In the Beginning: Revival
In 1947, towards the end of an exceptionally dispiriting year, a handful
of distinguished York churchmen, businessmen and local politicians met to discuss unexpected news. The Chancellor of the Exchequer had asked the Arts Council of Great Britain to present a national Festival of the Arts in 1951, to commemorate the centenary of the Great Exhibition of 1851. York was a chosen city to participate.
Four years later, the revival of the York Mystery Plays in the ruins of St Mary's Abbey was the most widely applauded Festival event in the country, with over 26,000 people witnessing the Plays, including Prime Minister Clement Attlee.
Festival Director Keith Thomson had originally envisaged processional 'street performances' of York's Corpus Christi Plays. If the preferred Festival author, J. B. Priestley, had responded favourably to a new commission it can be guessed that the York Festival would have taken a very different course. But once E. Martin Browne's interest in producing the York Plays had been aroused, the die was cast. In June 1951 the Mystery Plays were revived in the ruins of St Mary's Abbey using a cast of local amateur actors, with a professional actor playing the deity. The NCEM archive holds press cuttings from 1949 excitedly building up to the plays. The Gardens were not open to the public in those days; actors needed an entry pass for rehearsals there.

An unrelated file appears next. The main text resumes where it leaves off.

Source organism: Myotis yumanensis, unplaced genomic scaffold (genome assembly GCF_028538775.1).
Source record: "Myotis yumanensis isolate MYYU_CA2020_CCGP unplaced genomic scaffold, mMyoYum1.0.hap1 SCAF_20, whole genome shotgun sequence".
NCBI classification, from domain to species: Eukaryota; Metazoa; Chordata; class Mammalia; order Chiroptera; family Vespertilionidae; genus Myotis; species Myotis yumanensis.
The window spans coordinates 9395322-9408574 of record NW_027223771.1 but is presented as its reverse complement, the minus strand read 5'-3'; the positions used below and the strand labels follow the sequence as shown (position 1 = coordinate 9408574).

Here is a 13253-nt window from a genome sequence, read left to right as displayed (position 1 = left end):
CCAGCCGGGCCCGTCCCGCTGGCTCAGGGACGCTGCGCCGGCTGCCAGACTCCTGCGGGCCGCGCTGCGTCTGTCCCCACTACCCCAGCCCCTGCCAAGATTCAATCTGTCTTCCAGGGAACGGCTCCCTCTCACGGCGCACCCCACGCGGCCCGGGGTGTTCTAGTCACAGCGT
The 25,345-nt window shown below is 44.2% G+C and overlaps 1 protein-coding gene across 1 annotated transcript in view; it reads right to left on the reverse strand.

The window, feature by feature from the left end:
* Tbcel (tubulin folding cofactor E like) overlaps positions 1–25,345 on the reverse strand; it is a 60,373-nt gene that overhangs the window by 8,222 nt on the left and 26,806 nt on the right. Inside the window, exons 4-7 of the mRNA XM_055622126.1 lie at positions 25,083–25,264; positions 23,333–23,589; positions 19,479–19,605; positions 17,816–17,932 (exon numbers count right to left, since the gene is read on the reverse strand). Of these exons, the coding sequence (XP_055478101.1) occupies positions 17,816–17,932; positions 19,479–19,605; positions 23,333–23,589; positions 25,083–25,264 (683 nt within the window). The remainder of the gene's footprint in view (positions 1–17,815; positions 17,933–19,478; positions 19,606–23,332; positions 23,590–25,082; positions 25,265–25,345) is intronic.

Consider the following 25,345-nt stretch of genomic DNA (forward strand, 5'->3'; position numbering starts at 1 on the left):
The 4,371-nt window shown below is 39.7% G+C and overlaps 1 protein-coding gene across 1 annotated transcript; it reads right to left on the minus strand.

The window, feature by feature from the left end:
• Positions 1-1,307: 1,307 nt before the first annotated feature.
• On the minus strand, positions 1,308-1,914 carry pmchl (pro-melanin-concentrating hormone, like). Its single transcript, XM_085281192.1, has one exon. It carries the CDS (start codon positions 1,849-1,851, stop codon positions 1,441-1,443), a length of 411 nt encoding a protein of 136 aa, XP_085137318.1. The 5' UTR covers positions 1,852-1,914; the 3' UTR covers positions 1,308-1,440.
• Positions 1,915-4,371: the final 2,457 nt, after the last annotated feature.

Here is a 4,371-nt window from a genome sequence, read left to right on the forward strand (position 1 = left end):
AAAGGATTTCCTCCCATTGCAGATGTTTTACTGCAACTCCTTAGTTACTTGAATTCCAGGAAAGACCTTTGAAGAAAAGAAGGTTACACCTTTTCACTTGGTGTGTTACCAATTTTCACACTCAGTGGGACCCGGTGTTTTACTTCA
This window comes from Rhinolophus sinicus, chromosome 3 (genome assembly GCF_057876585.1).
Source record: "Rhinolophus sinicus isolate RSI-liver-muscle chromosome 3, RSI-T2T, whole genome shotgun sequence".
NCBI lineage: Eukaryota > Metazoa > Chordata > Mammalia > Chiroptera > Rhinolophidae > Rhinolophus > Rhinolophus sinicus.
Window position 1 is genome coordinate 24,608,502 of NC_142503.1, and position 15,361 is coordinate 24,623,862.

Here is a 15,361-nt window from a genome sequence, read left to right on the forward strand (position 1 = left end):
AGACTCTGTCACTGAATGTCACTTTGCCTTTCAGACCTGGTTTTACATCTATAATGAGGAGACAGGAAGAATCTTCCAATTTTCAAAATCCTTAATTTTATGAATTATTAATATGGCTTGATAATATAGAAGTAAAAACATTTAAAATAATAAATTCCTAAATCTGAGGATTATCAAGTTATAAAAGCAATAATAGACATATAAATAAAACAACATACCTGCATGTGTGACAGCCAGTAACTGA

Despite the enormous enthusiasm that greeted the return of the Plays, disagreements remained. A prohibition on the representation of the deity - God or Christ - still existed in England, so the name of the professional actor hired to play Jesus for the 1951 production was kept a secret. And the Dean of York still maintained a ban on the representation of the giving of the Sacrament of the Last Supper.
The tremendous interest that the Plays inspired - locally, nationally and internationally - created a new tradition that has continued until the present day.
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